Moments and Milestones: Now, That’s Good Mileage

Moments and Milestones: Now, That’s Good Mileage

Crew chief Dick Lofland, left, with pilot Bob Ferry before the record-setting flight.
Crew chief Dick Lofland, left, with pilot Bob Ferry before the record-setting flight. Dick Lofland

In April 1966, the U.S. Army OH-6A, which would later win accolades for its performance as a scout helicopter in Vietnam, set 23 world records for distance, speed, and altitude; more than four decades later, many are unsurpassed. Perhaps the most incredible of these unbroken records is the longest nonstop, unrefueled flight by any helicopter. Bob Ferry, a retired Air Force lieutenant colonel and Hughes test pilot, took off from the helipad at the Hughes Tool Company in Culver City, California, and landed at Ormond Beach, Florida, 15 hours and eight minutes—and 2,213.1 miles—later. Ferry had been expected to land in Miami, where the national media were waiting. Due to weather conditions, he ended up on a deserted beach hundreds of miles north.

The OH-6A staggered into the air carrying three times its empty weight. More than a ton of the aircraft’s weight was fuel, the rear seat and copilot’s seat having been replaced with auxiliary fuel tanks, requiring Ferry to sit inches from volatile jet fuel. “Bob went on a special diet for weeks before the flight, losing about 20 pounds so he could carry more fuel,” recalls Dick Lofland, the flight’s crew chief.

Helped along by a stiff tailwind, Ferry averaged nearly 150 mph, at times pushing the Volkswagen-size helicopter to altitudes of more than 24,000 feet, where it shared the sky with airliners.

A CV-7 Buffalo serving as the chase plane carried an official representative of the National Aeronautic Association, which documents all record attempts, and two of Ferry’s crew members. The relatively low speed, good range, and short takeoff and landing distances of the CV-7 made it a good choice to accompany a slow flying helicopter.

“I’m going to run you guys out of gas,” Ferry kidded the crew before takeoff. And sure enough, the CV-7 was forced to land in Tallahassee to refuel.

After the support crew arrived in Ormond Beach, they measured what fuel remained in the OH-6A. “There wasn’t enough left to fill a coffee can,” says Phil Cammack, the Hughes engineer who planned the flight.

The flight was sponsored by the Hughes Tool Company Aircraft Division, which hoped to beat a record set in 1965 by a twin-engine Sikorsky SH-3A, an aircraft 10 times heavier than the OH-6A.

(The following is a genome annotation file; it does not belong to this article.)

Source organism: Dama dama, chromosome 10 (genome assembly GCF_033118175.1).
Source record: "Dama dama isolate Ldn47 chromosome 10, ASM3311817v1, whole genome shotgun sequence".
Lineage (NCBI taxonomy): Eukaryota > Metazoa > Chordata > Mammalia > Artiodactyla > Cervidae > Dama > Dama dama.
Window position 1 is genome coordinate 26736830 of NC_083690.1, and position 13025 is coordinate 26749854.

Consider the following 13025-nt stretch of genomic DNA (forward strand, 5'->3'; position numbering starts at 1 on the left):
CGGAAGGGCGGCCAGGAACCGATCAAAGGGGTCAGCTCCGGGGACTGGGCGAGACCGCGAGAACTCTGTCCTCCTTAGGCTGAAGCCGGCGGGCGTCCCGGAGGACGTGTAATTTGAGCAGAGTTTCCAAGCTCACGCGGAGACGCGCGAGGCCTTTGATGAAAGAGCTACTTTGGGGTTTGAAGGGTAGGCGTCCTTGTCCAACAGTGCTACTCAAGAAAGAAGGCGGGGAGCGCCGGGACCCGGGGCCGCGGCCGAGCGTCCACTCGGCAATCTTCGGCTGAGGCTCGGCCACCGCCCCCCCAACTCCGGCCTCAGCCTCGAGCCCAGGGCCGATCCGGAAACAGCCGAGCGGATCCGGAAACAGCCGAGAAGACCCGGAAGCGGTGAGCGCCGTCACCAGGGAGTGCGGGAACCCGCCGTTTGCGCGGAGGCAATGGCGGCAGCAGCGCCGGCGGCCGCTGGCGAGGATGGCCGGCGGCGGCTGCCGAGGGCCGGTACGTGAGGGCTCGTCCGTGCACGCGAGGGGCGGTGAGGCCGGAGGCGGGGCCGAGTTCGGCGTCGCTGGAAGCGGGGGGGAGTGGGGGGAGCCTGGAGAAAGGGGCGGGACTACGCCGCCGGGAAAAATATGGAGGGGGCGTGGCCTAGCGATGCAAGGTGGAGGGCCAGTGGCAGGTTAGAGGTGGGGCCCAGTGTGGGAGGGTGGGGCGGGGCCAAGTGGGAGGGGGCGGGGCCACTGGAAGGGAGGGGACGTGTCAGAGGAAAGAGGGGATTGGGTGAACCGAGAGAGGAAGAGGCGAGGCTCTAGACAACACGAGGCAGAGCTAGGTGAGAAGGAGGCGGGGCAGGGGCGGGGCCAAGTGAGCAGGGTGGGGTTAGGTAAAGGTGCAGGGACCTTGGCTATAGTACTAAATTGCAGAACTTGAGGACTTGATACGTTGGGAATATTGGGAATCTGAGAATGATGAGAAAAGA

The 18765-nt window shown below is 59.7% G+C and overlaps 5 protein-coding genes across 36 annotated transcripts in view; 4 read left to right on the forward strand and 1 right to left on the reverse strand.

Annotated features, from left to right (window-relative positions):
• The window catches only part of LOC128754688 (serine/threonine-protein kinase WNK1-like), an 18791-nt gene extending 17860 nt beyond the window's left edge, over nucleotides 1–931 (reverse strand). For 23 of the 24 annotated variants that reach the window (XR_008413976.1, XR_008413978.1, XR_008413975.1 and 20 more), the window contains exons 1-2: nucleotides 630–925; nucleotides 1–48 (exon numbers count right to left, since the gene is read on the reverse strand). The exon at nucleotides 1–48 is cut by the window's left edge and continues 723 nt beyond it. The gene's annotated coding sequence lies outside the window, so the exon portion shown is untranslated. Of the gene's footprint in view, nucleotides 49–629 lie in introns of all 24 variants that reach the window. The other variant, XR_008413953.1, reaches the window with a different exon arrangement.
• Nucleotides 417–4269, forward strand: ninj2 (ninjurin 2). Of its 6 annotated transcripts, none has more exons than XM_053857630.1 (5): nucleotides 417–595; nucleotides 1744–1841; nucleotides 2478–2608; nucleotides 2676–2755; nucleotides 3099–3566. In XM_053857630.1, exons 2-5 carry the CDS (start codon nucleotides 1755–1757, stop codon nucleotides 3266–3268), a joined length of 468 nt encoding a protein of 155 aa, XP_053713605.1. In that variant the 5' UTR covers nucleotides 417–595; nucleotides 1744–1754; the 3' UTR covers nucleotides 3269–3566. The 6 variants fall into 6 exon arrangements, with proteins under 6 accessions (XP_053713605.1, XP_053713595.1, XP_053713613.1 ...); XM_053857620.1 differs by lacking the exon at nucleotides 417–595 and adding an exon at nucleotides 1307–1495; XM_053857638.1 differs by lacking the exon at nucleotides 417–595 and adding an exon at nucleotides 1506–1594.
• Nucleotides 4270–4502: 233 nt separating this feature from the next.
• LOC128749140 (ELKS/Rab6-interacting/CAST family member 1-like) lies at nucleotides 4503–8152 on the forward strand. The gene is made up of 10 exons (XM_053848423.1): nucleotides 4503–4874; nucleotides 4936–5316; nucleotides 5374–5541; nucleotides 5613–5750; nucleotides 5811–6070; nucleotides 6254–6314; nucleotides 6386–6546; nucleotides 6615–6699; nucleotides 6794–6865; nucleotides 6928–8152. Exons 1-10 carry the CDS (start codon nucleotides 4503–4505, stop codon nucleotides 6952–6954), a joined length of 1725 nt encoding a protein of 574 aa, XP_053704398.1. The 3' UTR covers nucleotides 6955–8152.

“To fly coast to coast without refueling was iffy,” Ferry told me in 1990. “It was a challenge I couldn’t resist.”

From the seventh hour of the flight until just before landing, Ferry flew above 10,000 feet and wore an oxygen mask. “As he burned fuel off and the weight went down, he’d climb in altitude,” says Cammack. “The last two or three hours he was up about 24,000 feet.”

With no autopilot, Ferry had to stay alert and keep his hands on the cyclic and collective control sticks for the entire flight.

“When I was just three miles past St. Augustine, I got a low fuel warning light,” Ferry wrote in his official report. “I pressed on and it became a question of guts versus discretion as to how I would go.”

To those present at the landing, Ferry appeared strange, wearing knitted slippers for comfort instead of flying boots and an old leather flying cap rather than a helmet. When he told the locals that he’d come from California, they asked, “Where did you land last?” They didn’t believe he had flown non-stop and unrefueled from the West Coast.

Ferry’s career included 90 missions flown during the Korean War and six years of test flying at Edwards Air Force Base in California. In 1975, he made the first flight of the Apache attack helicopter at Hughes. He logged more than 10,000 hours in 125 aircraft. “He would break the sound barrier one day and fly a helicopter the next,” his wife Marti says.

Ferry died in February 2009 at age 85. “All Bob ever wanted to do was fly,” Marti recalls, “and he liked living on the edge.”

Crew chief Dick Lofland, left, with pilot Bob Ferry before the record-setting flight. Dick Lofland

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